The Thinker

Shake, rattle and roll

I like things stable. One of the reasons I have concerns about retiring on the west coast is because I don’t want to find the ceiling on top of me at three a.m. That could hurt. So I live on the east coast instead where earthquakes are not entirely unknown, but they are so infrequent and mild that when they occur most people don’t even notice. People assume a garbage truck came down the street instead.

It’s ironic that when the magnitude 5.8 earthquake occurred today, I was in my office at the U.S. Geological Survey in Reston, Virginia. The USGS of course monitors earthquakes as one of its main missions. For a change, the USGS national headquarters was near the quake’s epicenter, if 72 miles is “near”. The quake’s number on the Richter scale meant it was a significant event, but not enough to cause more than minor damage. Having never noticed an earthquake before, I didn’t know how to compare it. My guess was it was a 4.0.

At first I thought someone was coming down the hall with an unusually large and heavy cart, because the quake’s rumble resembled a cart on wheels. The rumbling kept getting longer and louder. “Are you going to pass already?” I was thinking when the shaking got so noticeable I realized it could not be a cart, or garbage truck or even a cement mixer. It had to be an earthquake. It was enough to get our attention, but not enough for me to feel panic, just concern.

One of the few things I remembered about surviving an earthquake was to stand under a solid structure. My doorframe was as solid and ready a place as I could find. So I stood there and noticed most of my office neighbors were doing the same or wandering the hall.

The whole thing lasted maybe a minute, with twenty seconds or so where the quake seemed to slowly settle down and felt like it might recur. The shaking seemed more horizontal than vertical. Fortunately, nothing fell. The electricity stayed on.

Your would think after an earthquake the USGS of all places would know what to do next, but mostly people stood around wondering what to do. The event, which occurred about 1:53 PM Eastern Time, was one we had never practiced for. We had the occasional fire drill, of course, as well as tornado drills where we went to a designated shelter in place position. Once there was a tornado warning in our neighborhood and we actually moved to our shelter in place. But earthquakes? Since no quake of this magnitude has happened on the east coast since 1944, we had no idea what to do. I suspect that will change.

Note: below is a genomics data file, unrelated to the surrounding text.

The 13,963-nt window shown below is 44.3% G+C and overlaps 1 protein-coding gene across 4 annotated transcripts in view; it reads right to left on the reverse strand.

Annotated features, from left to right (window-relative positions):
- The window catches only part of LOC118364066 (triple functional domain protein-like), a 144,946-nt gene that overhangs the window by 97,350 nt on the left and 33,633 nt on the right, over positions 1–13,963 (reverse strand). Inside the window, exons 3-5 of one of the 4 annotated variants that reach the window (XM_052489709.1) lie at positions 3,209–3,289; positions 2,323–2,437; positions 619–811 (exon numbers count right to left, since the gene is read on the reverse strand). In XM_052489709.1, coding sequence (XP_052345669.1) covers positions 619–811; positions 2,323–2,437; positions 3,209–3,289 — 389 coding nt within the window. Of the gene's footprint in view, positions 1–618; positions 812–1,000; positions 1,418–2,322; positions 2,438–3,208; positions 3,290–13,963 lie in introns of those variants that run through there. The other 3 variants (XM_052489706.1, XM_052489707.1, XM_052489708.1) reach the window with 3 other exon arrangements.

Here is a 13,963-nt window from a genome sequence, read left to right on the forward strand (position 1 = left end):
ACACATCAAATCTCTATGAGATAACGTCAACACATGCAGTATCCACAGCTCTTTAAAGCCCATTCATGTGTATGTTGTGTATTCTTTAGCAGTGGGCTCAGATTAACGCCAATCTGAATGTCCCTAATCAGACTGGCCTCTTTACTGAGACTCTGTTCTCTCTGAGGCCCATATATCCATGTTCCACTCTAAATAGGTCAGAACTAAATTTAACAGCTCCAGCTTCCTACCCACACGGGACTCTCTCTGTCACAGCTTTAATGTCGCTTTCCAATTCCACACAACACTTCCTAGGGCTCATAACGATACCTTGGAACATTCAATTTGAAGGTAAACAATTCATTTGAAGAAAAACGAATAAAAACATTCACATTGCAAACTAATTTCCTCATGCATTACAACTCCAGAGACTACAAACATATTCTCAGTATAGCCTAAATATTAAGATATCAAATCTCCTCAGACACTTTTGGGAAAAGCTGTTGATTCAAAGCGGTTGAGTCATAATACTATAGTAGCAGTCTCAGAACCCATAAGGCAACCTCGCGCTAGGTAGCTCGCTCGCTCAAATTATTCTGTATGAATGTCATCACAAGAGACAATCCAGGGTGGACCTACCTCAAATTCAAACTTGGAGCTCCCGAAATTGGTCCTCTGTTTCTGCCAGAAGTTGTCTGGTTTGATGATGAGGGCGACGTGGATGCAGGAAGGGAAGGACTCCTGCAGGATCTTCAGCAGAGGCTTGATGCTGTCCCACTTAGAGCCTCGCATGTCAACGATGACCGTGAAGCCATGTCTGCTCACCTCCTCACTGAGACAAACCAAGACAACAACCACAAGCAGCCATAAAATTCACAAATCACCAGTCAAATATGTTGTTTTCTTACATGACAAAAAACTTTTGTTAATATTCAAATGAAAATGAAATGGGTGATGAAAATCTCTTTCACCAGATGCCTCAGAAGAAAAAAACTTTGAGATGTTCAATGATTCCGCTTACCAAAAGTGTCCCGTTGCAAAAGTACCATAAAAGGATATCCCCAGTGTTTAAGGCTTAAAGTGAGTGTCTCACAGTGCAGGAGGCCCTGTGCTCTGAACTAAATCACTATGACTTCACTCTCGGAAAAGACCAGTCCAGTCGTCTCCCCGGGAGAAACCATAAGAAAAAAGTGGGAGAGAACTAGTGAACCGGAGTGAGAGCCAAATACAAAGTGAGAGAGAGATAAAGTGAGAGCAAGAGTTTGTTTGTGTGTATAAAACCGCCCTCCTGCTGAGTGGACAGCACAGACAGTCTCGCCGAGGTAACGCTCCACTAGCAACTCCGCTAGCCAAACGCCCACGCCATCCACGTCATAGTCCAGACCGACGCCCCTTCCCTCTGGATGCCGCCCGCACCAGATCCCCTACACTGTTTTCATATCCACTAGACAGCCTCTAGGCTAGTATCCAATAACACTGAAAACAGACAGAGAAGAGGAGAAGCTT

It took about ten minutes before someone in a position of authority decided we should evacuate the building. I took the elevator. No one warned me not to do so and I did so automatically; it never occurred to me to use the staircase because there was no fire. Fortunately, the elevators were unimpaired. Employees milled around outside for a while, then were allowed back in just to get their stuff. I just went home, fearing some pipe was broken.

Whatever kind of earthquake we got, it was the type that did little damage. My cat was a bit freaked out when I returned home, but a careful inspection of my property determined no problems. Some sirens wailed for a while, traffic was backed up prematurely in spots, but the only impact most of us noticed was that our cell phones could not connect to the network. Instant message and email turned out to be more reliable than phones or text messages. Part of this is due to the Internet’s architecture, which is highly fault tolerant. Way to go, engineers!

My experience at last with an earthquake does not particularly have me rethinking living in an earthquake zone. Earthquakes are one of these natural hazards that you cannot assume will never happen to you, but by living in the right places you can reduce your chances of experiencing them or, if they happen, that they will cause destruction or injury. It is likely that I will never feel another earthquake. In a way we were fortunate. It would not have taken a much more powerful earthquake, or one where the dynamics of motion were different, for it to be a much more painful and expensive accident.

Still, while not overly powerful, the earthquake was still widely felt, reaching from Canada into Northern Florida. I expect the experience in those states was much different than here near the epicenter. Had the quake gone on much longer, I probably would have moved from a concerned to a panicked state instead.


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